Horses are built to conserve heat and they aren’t particularly good at regulating their body temperatures, which means they can quickly go from “hot” to “overheated.” Here are some simple ways to keep him comfortable even on the hottest summer days.
• Make sure he has access to shade. Your run-in shed need to be large enough to accommodate your whole herd---and that dominant horses aren’t keeping others out. You may find that a second shelter is necessary to give each horse the opportunity to get out of the heat. The best sheds are deep enough to provide shade even as the sun moves across the sky.
Horses have a knack for finding the most comfortable location in a pasture on a hot day, whether in a run-in shed or under a stand of trees, so give them several shady options and trust their instincts. If you choose to leave a horse in his stall during the day, make sure the barn is properly ventilated with an adequate cross breeze; otherwise it will simply be a hot and stuffy space that he can’t escape.
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• Set up an agricultural-grade fan. Providing a refreshing breeze while helping to keep insects at bay with a fan. Many horses will learn to stand directly in the airflow of a fan, maximizing its benefit. Be careful, however, when choosing your fans. For example, avoid box fans designed for home use. They are unsafe for the dusty barn environment---they can easily short out and cause a barn fire. Instead, invest in agricultural-grade fans and mount them securely, out of reach of curious horses. In addition to individual stall fans, large floor fans---again designed for agricultural spaces---placed at the end of aisleways can keep air circulating through the building.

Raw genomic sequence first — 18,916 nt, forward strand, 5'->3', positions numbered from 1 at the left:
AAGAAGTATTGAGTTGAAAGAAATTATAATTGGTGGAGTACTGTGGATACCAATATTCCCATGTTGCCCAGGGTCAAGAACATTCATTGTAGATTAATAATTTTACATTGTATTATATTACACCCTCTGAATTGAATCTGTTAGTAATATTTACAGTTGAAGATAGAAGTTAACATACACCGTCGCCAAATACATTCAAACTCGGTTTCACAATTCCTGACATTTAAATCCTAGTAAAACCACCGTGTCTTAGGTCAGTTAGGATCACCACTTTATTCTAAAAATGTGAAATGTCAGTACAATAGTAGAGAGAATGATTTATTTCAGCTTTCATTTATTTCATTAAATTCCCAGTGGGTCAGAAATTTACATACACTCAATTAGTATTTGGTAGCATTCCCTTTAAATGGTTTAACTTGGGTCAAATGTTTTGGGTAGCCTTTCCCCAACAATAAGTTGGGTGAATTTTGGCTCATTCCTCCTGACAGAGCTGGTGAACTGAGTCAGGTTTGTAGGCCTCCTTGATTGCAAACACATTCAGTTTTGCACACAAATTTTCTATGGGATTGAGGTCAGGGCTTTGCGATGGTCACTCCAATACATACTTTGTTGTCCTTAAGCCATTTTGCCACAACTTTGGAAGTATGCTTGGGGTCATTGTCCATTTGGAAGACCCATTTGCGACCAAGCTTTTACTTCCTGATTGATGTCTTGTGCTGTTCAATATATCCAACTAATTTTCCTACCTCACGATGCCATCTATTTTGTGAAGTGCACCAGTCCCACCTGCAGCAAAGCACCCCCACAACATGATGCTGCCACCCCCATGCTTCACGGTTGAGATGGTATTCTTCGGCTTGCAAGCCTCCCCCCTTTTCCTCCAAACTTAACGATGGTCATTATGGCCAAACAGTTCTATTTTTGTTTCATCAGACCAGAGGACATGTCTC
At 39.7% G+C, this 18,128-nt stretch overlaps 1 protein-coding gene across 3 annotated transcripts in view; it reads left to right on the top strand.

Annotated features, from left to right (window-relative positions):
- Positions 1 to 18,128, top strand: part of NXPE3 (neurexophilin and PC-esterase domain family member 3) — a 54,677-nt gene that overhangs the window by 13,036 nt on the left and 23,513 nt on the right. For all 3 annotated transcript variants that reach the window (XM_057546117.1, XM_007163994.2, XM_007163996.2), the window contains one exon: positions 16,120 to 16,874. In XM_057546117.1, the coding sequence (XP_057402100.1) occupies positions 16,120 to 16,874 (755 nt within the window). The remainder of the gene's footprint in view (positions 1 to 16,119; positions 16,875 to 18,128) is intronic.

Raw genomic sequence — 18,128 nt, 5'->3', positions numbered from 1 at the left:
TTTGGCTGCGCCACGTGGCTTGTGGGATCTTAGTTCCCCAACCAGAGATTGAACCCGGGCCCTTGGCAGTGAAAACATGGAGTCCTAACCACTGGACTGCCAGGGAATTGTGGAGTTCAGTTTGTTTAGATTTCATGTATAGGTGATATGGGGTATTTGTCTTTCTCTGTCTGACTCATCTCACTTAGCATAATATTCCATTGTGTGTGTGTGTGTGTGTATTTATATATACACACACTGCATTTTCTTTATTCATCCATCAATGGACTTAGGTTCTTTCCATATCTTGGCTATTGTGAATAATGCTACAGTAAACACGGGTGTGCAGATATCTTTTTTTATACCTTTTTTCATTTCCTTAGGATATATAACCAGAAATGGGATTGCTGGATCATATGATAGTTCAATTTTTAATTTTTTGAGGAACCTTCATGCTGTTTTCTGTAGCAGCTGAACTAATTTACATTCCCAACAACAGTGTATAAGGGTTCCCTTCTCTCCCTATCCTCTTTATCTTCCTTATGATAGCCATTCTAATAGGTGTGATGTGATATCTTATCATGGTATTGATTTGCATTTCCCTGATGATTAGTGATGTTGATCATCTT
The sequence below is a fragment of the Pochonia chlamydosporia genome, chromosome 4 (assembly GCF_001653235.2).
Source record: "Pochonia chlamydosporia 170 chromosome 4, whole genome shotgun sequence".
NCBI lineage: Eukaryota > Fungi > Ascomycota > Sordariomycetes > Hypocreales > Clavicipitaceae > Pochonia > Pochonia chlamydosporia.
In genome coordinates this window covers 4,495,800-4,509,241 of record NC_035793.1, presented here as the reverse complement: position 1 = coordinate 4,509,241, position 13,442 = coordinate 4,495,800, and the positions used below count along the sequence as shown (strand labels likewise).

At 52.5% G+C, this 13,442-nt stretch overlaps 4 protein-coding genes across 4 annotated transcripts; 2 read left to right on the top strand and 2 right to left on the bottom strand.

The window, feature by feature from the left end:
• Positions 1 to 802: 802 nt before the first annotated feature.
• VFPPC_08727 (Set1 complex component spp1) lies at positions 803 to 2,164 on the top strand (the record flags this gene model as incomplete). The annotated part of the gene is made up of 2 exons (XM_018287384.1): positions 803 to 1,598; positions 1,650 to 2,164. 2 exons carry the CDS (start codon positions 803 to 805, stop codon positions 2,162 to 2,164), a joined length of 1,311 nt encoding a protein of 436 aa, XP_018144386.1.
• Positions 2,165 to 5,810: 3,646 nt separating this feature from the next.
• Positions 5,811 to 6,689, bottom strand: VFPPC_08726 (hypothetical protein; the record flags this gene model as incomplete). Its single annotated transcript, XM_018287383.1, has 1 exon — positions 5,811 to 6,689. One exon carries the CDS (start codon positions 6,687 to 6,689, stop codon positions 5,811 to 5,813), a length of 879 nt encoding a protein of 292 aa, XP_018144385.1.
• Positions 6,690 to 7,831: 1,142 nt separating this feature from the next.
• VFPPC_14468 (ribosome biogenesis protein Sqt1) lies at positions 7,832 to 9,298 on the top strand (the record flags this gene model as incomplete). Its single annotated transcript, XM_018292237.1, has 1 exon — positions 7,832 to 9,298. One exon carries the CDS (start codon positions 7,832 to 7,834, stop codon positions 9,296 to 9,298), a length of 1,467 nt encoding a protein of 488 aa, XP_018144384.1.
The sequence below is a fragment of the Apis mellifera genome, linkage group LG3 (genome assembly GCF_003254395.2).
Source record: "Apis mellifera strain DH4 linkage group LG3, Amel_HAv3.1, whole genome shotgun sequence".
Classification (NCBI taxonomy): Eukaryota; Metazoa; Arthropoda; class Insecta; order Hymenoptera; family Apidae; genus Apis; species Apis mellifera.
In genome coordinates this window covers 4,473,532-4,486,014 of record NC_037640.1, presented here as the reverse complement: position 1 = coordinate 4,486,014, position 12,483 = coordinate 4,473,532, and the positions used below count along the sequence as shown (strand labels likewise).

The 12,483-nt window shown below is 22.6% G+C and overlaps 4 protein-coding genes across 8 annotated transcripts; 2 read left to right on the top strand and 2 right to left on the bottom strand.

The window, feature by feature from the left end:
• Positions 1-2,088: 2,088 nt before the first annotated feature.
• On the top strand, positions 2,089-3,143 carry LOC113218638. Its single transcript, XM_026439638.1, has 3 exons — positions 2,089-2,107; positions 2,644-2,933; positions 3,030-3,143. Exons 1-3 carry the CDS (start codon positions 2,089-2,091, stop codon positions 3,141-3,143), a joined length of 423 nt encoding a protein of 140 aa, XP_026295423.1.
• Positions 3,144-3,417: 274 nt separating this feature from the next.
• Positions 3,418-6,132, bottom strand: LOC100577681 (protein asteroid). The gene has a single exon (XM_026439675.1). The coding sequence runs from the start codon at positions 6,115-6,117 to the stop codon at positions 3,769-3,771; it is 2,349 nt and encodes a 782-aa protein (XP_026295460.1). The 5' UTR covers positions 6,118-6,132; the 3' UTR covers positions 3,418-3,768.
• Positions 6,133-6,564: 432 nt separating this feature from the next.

• If you believe your horse has heat stress, act quickly. A horse’s normal body temperature is between 99 and 101 degrees Fahrenheit. It increases when he exercises, of course, but it can also climb when he’s just standing in the hot sun. When a horse’s body temperature reaches 104 degrees, his metabolic system cannot function properly. At just one degree higher, 105 degrees, organs begin to shut down and circulatory collapse is a very real possibility. A heat-stressed horse sweats usually profusely (or not at all) and may even pant like a dog in an effort to dissipate heat. He will also appear dull and listless—uninterested in his surroundings and generally miserable.
Call your veterinarian right away, but take action as you wait for his or her arrival. Move the horse to a shady area, preferably with a breeze, and begin to hose or sponge him down with the coolest water available. The idea that putting cold water on a hot horse causes muscle cramps, laminitis or colic is a myth, so don’t worry about that. Focus your cooling efforts on areas where major blood vessels run close to the skin, such as the armpits, head and throatlatch area. After you drench the horse, scrape him dry and hose him down again. If you can stand him near fans as you work, even better.